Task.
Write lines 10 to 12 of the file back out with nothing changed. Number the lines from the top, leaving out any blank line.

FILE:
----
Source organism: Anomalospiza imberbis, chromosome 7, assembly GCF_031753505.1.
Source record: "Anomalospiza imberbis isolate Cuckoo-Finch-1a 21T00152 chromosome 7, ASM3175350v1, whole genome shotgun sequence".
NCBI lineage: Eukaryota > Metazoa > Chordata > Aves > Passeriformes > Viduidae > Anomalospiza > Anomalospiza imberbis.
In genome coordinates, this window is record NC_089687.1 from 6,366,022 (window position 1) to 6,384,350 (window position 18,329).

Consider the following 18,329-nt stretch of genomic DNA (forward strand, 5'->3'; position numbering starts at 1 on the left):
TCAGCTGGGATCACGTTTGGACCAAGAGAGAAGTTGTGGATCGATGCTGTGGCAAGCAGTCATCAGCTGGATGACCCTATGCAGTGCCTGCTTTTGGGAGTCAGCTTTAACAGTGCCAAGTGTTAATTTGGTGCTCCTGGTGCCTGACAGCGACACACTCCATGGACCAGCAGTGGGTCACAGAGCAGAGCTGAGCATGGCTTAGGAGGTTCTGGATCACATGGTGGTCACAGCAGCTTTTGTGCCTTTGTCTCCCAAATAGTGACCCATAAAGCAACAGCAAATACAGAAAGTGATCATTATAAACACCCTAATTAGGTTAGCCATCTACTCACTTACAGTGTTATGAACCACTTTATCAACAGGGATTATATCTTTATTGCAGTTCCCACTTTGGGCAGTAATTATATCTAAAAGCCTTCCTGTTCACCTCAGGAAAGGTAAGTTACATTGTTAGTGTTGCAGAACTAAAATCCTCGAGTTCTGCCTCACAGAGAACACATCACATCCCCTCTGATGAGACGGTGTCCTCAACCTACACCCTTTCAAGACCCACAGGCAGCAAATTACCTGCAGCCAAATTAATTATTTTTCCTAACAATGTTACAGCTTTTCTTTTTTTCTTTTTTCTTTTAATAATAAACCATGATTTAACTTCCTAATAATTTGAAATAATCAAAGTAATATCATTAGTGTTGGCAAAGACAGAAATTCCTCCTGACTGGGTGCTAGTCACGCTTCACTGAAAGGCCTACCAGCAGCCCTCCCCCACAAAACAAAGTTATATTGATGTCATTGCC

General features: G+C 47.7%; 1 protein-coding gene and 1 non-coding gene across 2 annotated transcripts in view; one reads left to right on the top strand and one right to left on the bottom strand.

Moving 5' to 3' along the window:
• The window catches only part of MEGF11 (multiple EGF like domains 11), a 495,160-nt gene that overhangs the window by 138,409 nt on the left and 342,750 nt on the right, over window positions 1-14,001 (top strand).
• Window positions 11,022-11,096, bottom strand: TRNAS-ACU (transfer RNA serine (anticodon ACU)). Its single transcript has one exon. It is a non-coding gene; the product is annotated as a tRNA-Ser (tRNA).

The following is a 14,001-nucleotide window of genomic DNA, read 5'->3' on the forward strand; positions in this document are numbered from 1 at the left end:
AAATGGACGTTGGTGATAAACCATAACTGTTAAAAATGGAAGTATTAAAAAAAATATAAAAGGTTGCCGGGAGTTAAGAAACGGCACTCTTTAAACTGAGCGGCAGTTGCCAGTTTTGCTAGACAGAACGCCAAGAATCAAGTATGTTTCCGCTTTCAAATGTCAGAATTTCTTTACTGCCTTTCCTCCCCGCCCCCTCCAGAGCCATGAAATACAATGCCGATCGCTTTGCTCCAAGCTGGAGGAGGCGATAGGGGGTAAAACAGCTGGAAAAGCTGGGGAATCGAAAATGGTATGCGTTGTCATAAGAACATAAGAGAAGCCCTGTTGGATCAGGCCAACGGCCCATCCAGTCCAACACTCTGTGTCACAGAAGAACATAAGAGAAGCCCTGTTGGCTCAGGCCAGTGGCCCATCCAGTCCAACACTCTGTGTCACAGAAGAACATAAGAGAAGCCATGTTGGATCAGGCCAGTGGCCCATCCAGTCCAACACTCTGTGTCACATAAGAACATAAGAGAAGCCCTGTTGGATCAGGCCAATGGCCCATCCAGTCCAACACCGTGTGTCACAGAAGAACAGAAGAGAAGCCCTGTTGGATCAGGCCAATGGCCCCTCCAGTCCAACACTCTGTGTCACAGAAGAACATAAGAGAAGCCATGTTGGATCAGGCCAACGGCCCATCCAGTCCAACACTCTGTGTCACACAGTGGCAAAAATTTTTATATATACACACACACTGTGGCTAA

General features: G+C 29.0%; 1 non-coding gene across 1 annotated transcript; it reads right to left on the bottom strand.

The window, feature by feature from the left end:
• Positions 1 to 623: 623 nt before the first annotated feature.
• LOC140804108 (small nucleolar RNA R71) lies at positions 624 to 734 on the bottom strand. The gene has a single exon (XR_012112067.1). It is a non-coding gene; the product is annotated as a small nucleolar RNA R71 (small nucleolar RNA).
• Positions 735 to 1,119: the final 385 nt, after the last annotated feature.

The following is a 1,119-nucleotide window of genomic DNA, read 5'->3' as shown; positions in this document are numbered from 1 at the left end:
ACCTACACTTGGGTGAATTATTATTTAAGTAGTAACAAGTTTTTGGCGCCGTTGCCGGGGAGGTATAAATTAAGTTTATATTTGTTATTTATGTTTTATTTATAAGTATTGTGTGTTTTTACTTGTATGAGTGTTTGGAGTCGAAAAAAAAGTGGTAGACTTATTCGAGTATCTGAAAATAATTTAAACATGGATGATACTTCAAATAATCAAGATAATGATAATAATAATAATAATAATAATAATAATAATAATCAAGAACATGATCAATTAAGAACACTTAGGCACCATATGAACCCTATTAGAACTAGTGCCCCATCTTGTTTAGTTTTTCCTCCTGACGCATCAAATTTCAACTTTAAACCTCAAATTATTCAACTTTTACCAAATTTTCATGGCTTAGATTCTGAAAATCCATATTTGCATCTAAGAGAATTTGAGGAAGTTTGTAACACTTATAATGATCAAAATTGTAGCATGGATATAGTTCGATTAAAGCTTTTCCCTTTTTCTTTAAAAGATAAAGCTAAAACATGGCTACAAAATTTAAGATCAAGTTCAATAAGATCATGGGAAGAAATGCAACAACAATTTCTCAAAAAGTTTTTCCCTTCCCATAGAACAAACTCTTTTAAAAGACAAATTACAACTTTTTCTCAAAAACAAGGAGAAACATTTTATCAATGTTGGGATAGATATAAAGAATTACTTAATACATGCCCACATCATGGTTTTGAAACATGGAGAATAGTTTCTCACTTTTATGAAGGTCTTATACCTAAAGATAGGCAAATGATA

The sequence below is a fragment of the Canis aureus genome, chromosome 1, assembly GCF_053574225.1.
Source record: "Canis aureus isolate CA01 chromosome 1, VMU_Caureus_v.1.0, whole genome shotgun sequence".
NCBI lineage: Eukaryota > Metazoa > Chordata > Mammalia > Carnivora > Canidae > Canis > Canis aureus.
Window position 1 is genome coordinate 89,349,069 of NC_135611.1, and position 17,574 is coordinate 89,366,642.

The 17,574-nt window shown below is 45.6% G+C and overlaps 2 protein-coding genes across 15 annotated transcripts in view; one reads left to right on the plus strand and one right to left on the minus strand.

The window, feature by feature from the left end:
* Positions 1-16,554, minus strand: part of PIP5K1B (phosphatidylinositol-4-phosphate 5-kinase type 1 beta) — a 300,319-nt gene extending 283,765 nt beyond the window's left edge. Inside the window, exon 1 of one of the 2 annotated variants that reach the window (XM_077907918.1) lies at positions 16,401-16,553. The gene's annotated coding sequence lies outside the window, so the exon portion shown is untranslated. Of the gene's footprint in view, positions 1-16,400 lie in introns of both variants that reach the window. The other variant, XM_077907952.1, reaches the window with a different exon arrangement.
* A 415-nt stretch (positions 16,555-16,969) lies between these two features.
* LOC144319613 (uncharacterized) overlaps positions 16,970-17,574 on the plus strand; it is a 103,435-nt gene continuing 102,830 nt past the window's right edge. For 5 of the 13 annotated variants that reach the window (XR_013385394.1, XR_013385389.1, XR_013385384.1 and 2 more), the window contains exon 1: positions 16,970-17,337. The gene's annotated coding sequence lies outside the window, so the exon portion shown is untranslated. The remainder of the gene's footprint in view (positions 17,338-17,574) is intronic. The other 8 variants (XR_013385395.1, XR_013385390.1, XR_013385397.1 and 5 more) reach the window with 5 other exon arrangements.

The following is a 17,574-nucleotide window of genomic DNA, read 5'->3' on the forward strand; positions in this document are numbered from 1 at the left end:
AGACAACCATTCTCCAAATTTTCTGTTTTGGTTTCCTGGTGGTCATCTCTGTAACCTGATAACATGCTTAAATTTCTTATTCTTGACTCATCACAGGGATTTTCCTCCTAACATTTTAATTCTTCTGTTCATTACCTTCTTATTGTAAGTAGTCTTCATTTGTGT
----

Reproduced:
• Window positions 11,022-11,096, bottom strand: TRNAS-ACU (transfer RNA serine (anticodon ACU)). Its single transcript has one exon. It is a non-coding gene; the product is annotated as a tRNA-Ser (tRNA).

The following is a 14,001-nucleotide window of genomic DNA, read 5'->3' on the forward strand; positions in this document are numbered from 1 at the left end:
AAATGGACGTTGGTGATAAACCATAACTGTTAAAAATGGAAGTATTAAAAAAAATATAAAAGGTTGCCGGGAGTTAAGAAACGGCACTCTTTAAACTGAGCGGCAGTTGCCAGTTTTGCTAGACAGAACGCCAAGAATCAAGTATGTTTCCGCTTTCAAATGTCAGAATTTCTTTACTGCCTTTCCTCCCCGCCCCCTCCAGAGCCATGAAATACAATGCCGATCGCTTTGCTCCAAGCTGGAGGAGGCGATAGGGGGTAAAACAGCTGGAAAAGCTGGGGAATCGAAAATGGTATGCGTTGTCATAAGAACATAAGAGAAGCCCTGTTGGATCAGGCCAACGGCCCATCCAGTCCAACACTCTGTGTCACAGAAGAACATAAGAGAAGCCCTGTTGGCTCAGGCCAGTGGCCCATCCAGTCCAACACTCTGTGTCACAGAAGAACATAAGAGAAGCCATGTTGGATCAGGCCAGTGGCCCATCCAGTCCAACACTCTGTGTCACATAAGAACATAAGAGAAGCCCTGTTGGATCAGGCCAATGGCCCATCCAGTCCAACACCGTGTGTCACAGAAGAACAGAAGAGAAGCCCTGTTGGATCAGGCCAATGGCCCCTCCAGTCCAACACTCTGTGTCACAGAAGAACATAAGAGAAGCCATGTTGGATCAGGCCAACGGCCCATCCAGTCCAACACTCTGTGTCACACAGTGGCAAAAATTTTTATATATACACACACACTGTGGCTAA